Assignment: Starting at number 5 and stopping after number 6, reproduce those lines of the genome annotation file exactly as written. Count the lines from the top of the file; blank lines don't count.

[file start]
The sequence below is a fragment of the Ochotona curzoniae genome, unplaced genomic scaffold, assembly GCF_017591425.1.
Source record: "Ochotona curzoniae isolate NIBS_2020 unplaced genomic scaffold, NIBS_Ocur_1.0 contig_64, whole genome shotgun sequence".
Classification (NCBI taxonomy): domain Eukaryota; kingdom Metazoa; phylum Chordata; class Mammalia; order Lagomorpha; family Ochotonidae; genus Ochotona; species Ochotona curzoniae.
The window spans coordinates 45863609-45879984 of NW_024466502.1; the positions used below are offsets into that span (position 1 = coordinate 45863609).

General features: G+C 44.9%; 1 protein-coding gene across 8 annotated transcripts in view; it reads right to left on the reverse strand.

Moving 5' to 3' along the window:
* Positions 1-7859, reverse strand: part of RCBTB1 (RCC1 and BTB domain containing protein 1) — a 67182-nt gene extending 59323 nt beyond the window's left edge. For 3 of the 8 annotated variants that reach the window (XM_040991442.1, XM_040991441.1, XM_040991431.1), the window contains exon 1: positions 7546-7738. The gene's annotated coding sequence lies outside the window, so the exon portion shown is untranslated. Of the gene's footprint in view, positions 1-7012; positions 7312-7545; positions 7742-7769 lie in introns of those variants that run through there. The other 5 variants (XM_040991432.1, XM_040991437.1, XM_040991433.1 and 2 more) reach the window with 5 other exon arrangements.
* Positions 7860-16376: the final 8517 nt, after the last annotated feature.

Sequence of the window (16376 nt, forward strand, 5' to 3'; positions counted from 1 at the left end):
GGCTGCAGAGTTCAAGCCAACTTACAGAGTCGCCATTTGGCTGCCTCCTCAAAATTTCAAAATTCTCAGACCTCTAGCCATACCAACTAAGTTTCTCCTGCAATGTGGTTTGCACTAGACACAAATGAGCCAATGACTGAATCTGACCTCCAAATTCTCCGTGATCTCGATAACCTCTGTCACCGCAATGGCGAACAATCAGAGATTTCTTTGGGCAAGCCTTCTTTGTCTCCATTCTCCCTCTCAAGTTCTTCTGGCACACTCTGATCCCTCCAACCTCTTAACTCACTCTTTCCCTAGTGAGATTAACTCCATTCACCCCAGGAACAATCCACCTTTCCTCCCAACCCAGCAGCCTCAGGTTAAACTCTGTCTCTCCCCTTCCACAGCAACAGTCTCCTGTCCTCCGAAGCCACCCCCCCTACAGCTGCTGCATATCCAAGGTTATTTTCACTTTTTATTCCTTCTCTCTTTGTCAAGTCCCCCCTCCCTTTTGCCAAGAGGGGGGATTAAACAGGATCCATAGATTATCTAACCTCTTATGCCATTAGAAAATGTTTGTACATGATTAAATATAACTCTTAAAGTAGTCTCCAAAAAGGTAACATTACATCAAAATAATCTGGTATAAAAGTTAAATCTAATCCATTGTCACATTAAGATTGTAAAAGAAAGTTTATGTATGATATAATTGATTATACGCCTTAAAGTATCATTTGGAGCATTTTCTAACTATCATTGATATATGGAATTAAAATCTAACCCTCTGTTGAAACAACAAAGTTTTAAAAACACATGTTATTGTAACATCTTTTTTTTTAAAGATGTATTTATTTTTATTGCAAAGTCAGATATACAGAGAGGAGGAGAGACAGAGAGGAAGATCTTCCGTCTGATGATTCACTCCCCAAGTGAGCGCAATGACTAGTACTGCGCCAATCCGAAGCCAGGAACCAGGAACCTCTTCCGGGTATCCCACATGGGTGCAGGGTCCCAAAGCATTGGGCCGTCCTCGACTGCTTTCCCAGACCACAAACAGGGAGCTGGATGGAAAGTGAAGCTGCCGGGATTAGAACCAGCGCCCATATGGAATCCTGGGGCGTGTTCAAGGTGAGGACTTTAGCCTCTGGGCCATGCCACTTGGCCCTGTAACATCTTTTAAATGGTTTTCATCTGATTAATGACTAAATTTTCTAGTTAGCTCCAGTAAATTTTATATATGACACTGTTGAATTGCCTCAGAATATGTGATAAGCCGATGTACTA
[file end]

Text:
General features: G+C 44.9%; 1 protein-coding gene across 8 annotated transcripts in view; it reads right to left on the reverse strand.

Moving 5' to 3' along the window: